business news in context, analysis with attitude

MNB Archive Search

Please Note: Some MNB articles contain special formatting characters, and may cause your search to produce fewer results than expected.

    Published on: January 11, 2023

    The continuing goal of "The Innovation Conversation" is to explore some facet of the fast-changing, technology-driven retail landscape and how it affects businesses and consumers. It is, we think, fertile territory ... and one that Tom Furphy - a former Amazon executive who led the team that developed Amazon Fresh, and currently CEO and Managing Director of Consumer Equity Partners (CEP), a venture capital and venture development firm in Seattle, WA, that works with many top retailers and manufacturers - is uniquely positioned to address.

    Today, Tom and KC consider the proposition, advanced by some technology experts, that over the past decade, tech companies have offered less in the way of true innovation, but rather existed by feeding off existing business models.  They talk about how this might be affecting venture capital available to the space, and what metrics retailers ought to consider when considering new technologies and innovation initiatives for their companies.  Plus, Tom and KC chat about Amazon's current economic situation, and explore whether the much-discussed chatbot, ChatGPT, is a real and meaningful innovation or just a parlor trick.

    If you'd rather download and listen to The Innovation Conversation as an audio podcast, click below.

    Published on: January 11, 2023

    by Kevin Coupe

    The Associated Press reports that there's actually some good news on the environmental front - "Earth’s protective ozone layer is slowly but noticeably healing at a pace that would fully mend the hole over Antarctica in about 43 years."

    The conclusions are contained in a new United Nations report.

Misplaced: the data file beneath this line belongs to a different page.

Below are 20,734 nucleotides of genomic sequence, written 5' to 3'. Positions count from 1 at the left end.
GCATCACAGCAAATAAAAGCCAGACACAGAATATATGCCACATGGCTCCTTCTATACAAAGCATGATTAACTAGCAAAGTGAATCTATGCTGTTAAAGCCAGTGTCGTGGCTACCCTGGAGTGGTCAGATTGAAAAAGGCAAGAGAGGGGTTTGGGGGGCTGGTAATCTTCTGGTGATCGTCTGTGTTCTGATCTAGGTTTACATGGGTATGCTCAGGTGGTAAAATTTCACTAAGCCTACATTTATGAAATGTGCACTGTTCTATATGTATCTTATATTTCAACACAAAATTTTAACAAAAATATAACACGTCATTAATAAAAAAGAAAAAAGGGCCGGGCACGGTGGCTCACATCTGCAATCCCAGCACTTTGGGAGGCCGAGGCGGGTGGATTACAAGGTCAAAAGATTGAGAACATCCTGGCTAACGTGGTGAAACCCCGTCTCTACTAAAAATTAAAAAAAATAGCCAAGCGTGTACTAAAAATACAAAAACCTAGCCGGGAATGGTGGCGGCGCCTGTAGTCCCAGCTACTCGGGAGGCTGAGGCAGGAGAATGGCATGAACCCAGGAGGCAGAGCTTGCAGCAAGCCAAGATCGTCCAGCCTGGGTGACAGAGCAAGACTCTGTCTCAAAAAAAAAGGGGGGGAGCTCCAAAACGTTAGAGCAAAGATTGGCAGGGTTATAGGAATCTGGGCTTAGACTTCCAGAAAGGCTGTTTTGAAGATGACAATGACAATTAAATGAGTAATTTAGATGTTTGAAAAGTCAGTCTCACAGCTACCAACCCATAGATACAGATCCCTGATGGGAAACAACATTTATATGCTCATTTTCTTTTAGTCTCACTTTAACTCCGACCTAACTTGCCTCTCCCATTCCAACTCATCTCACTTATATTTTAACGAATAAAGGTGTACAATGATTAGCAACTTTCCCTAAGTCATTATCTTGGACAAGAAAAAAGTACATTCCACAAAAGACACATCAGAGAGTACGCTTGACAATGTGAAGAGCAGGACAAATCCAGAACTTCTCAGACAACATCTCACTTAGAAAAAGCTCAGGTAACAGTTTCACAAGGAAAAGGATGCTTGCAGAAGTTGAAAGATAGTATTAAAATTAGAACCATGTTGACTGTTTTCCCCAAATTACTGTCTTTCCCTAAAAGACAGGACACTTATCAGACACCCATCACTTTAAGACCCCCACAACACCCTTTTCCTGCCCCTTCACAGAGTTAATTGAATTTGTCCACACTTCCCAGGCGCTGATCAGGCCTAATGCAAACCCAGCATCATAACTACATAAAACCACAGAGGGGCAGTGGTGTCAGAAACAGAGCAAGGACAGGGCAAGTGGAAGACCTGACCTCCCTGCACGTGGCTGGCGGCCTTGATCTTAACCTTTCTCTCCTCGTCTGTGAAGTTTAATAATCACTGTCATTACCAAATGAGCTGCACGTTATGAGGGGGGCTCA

According to the story, "A once-every-four-years scientific assessment found recovery in progress, more than 35 years after every nation in the world agreed to stop producing chemicals that chomp on the layer of ozone in Earth’s atmosphere that shields the planet from harmful radiation linked to skin cancer, cataracts and crop damage … Scientists and environmental advocates across the world have long hailed the efforts to heal the ozone hole — springing out of a 1987 agreement called the Montreal Protocol that banned a class of chemicals often used in refrigerants and aerosols — as one of the biggest ecological victories for humanity."

    Decades ago, the AP points out, "people could go into a store and buy a can of refrigerants that eat away at the ozone, punch a hole in it and pollute the atmosphere … Now, not only are the substances banned but they are no longer much in people’s homes or cars, replaced by cleaner chemicals."

    In other words, sometimes regulation works.  Which all by itself ought to be an Eye-Opener.

    However, the New York Times points out that we probably should avoid patting ourselves on the back too much:

    "America’s greenhouse gas emissions from energy and industry rose last year, moving the nation in the opposite direction from its climate goals, according to preliminary estimates published Tuesday by the Rhodium Group, a nonpartisan research firm.

    Emissions ticked up 1.3 percent even as renewable energy surpassed coal power nationwide for the first time in over six decades, with wind, solar and hydropower generating 22 percent of the country’s electricity compared with 20 percent from coal."

    The Times goes on: